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Note the division in that little homily between the early, big decisions that moved billions of dollars around quickly and the later decisions that were more reactive, on files that are both harder to budge and harder to connect to quite as many ordinary lives.

If Trudeau’s government manages to fritter away the goodwill that attended his election in 2015, it’ll be because he got lost in the weeds of too many decisions that were too far removed from his declared middle-class mandate. If he can hang on to that goodwill, it’ll be because the early decisions paid off, even if they took a while to do so.

Trudeau is clearly aware that the earliest moves, on income tax cuts, pension reform and, especially, on the child benefit, will go far toward making his case for re-election if unforeseen surprises don’t break it.

“When we put more money every month in the pockets of the middle class, yes, it makes a difference in the immediate,” he said. “But it creates opportunities for young kids who are lifting out of poverty to have better outcomes at school and eventually succeed more in the workforce.” Okay, that argument hints at a timeline rather longer than the next election. But Trudeau’s finance minister, Bill Morneau, has made similar arguments: that the efforts to move more disposable income into more Canadians’ pockets are only starting to affect the broader economy.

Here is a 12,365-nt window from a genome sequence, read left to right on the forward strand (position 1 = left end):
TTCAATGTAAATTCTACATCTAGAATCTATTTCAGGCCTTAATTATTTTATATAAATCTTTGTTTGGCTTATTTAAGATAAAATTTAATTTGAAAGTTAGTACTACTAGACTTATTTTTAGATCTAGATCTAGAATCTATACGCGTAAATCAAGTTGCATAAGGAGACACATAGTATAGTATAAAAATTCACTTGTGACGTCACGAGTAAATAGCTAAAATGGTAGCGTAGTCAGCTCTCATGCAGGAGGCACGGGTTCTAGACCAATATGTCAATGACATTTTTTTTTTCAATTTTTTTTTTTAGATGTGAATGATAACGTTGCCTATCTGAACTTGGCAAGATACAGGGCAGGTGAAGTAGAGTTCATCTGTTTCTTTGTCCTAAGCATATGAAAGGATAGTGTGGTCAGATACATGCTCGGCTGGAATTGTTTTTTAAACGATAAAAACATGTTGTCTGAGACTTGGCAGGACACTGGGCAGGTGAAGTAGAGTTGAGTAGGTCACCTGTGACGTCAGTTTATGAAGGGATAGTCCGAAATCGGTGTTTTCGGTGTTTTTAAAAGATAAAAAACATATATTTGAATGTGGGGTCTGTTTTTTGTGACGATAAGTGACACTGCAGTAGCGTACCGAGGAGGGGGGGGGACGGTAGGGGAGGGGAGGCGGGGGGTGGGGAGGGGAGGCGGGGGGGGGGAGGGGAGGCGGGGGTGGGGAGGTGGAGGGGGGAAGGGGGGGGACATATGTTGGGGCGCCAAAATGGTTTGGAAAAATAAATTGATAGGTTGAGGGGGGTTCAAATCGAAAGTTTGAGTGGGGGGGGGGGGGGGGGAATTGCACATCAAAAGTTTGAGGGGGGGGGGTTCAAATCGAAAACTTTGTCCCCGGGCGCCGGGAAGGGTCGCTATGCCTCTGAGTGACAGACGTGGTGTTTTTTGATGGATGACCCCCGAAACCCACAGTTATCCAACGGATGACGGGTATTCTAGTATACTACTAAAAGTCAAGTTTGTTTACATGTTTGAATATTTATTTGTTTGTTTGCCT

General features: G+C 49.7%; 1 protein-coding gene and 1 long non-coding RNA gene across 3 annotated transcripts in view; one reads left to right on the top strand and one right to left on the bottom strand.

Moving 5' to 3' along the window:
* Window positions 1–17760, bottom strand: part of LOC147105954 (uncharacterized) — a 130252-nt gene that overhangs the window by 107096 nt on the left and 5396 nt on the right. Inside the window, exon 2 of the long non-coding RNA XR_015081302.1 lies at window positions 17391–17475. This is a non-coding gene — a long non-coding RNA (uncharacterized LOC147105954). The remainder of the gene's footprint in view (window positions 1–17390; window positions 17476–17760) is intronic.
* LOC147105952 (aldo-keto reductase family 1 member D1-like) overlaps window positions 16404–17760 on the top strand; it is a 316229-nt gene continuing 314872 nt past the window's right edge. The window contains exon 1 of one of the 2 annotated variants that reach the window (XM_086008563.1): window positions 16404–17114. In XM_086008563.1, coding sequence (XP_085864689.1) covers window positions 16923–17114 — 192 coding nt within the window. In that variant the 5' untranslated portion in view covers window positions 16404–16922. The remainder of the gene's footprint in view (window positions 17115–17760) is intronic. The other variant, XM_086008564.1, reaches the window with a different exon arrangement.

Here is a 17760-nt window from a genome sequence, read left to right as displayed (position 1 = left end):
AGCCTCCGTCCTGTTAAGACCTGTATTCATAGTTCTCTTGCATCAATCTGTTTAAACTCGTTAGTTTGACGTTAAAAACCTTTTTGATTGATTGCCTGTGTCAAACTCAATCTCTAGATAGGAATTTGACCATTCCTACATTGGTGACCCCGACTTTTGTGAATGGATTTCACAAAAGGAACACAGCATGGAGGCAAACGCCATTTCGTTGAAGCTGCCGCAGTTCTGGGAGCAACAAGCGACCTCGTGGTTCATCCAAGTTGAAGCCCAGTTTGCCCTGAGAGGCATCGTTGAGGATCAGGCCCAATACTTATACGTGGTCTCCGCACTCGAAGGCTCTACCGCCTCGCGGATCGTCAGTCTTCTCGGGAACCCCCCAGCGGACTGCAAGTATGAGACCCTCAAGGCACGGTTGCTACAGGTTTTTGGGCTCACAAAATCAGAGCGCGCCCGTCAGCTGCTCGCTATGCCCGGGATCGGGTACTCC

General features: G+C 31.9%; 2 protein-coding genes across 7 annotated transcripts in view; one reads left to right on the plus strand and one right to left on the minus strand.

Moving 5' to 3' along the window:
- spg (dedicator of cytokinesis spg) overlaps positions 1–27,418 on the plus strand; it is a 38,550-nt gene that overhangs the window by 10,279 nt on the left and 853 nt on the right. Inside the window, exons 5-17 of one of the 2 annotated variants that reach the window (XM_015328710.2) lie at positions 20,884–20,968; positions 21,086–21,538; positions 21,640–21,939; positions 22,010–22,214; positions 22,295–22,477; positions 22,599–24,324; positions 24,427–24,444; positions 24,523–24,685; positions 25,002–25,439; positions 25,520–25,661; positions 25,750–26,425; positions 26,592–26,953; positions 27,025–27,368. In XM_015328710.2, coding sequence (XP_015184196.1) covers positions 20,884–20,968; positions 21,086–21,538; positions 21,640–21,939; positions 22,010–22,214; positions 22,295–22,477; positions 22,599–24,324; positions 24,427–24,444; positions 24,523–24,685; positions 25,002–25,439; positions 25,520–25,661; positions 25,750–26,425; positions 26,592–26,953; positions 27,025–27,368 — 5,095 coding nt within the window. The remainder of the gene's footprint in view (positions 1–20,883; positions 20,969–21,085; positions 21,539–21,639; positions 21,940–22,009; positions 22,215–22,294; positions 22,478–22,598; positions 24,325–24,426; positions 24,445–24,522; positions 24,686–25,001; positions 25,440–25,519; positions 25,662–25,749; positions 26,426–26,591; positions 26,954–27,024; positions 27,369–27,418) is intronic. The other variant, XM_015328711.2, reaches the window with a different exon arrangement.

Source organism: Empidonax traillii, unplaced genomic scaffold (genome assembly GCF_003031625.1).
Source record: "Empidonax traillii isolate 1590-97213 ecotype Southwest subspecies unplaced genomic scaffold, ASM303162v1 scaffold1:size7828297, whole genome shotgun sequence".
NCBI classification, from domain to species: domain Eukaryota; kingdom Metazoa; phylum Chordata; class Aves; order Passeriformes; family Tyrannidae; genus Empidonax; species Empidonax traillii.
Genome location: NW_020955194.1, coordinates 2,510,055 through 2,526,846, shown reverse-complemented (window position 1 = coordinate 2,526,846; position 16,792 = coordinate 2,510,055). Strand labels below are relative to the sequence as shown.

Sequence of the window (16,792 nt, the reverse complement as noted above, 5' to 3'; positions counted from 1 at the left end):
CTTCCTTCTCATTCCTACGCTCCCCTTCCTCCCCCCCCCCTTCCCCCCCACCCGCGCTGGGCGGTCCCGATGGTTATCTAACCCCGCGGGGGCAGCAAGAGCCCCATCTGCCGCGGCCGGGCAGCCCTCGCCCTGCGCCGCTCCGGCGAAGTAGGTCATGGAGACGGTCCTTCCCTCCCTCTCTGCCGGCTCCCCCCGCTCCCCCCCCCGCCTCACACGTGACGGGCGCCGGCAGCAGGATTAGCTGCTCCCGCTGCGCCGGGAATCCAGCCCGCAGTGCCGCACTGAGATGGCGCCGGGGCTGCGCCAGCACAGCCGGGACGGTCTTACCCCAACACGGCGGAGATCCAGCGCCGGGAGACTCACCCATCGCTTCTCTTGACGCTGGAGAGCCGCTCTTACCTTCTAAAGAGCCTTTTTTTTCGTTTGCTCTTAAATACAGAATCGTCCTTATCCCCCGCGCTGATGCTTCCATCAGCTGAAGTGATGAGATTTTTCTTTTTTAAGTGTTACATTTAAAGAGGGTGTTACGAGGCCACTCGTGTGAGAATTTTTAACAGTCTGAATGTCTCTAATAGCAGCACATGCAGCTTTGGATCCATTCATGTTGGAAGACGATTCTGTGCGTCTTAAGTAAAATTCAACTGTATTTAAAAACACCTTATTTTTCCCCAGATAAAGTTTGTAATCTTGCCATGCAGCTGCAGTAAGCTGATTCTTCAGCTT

The same is true for Trudeau’s attempts to attract foreign investment, notably through the new Canada Infrastructure Bank, to help bankroll big new investments in roads, rail ports and so on. It will take most of the next two years for these efforts to even begin to bear fruit. “We understand that a lot of what we are investing in for communities, for Canadians, is going to take a while,” he said.

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Trudeau took a similarly long view on one of the biggest problem files on his desk, the sputtering reconciliation with Indigenous Canadians. “It took hundreds of years to get here. It’s going to take many, many generations to end this legacy, but we are going to do it thoughtfully every step of the way.”

This long-view stuff can, depending on your mood or the moment, look like so many excuses. Trudeau made campaign promises, not for many generations, but for this four-year mandate, and in a lot of ways it isn’t going great. It’s taking him many generations to do things his predecessors didn’t find difficult. Appoint an officer of Parliament, for instance, really any officer of Parliament—an ethics commissioner, a commissioner of official languages. On its worst days, this government seems to seize up like the Tin Man in Oz.

Still, it’s true that early decisions can take some time to tell. One of Trudeau’s predecessors—in fact the first, Sir John A. Macdonald, was called “Old Tomorrow” for his wariness about quick decisions. And he lasted just about forever. Another of Trudeau’s forebears, Paul Martin, was called “Mr. Dithers” for similar instincts. There aren’t a lot of guarantees in this game.